In this Nov. 11, 2008 file
photo, the Xperia X1 mobile phone from Sony Ericsson, New York. (AP
Photo/Bebeto Matthews, file)
Smartphones and tablets have become symbols of the with-it executive doing
business and making money 24/7. Staring intently at their cellphones or hunched
over their iPad, tech savvy execs exude power.
Or do they?
A new study at Harvard Business School suggests that those who use
smartphones and tablets are less aggressive than their peers who use larger
screen devices, according to a report by CNET.
Does it feel like you have more money in your pocket?
Maybe you do.
Personal income growth in Tennessee rose 3.9 percent in 2012, according to the latest data from the U.S. Bureau of Economic Analysis.
That was the 10th best state growth rate in the country and faster than neighboring states in the Southeast.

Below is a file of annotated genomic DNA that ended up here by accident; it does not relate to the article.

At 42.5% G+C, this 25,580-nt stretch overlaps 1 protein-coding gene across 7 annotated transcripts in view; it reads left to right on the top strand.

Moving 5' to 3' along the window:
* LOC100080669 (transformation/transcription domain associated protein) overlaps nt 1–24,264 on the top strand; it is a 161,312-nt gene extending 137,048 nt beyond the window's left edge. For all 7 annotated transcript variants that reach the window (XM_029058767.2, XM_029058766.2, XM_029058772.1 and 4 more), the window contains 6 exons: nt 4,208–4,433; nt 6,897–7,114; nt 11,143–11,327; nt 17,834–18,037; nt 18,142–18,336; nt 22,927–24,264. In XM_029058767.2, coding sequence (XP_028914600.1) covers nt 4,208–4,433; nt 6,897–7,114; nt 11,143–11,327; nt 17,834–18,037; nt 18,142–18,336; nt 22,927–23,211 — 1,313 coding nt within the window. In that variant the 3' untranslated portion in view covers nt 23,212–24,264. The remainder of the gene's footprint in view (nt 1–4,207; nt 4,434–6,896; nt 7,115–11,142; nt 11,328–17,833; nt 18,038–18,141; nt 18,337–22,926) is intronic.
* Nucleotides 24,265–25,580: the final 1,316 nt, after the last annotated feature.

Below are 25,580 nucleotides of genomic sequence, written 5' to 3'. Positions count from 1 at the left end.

Tennessee also performed better than the nation overall. Nationally, “average state income growth slowed to 3.5 percent in 2012 from 5.2 percent in 2011, BEA reported.
If you’re wondering how big time investors are handling their money in today’s ugly economy,
here’s an glimpse at what some Wall Street types are doing.
WSJ: How Wall Street Invests Its Money in Hard Times
If you’re tempted by scraping together everything you have to invest in gold, here’s something to consider.
New York Times: The Hidden Dangers in Safe Havens
Here’s another reason job creation has been slow — some of Corporate America’s big dogs are sitting on piles of cash waiting to make their move.
Check out this story in the Los Angeles Times that talks about how some of America’s largest corporations — including Memphis-based FedEx — have come out of the recession with plenty of money in the bank.
The question is when will they start to spend? When they do, we should start seeing improvement in the jobless numbers.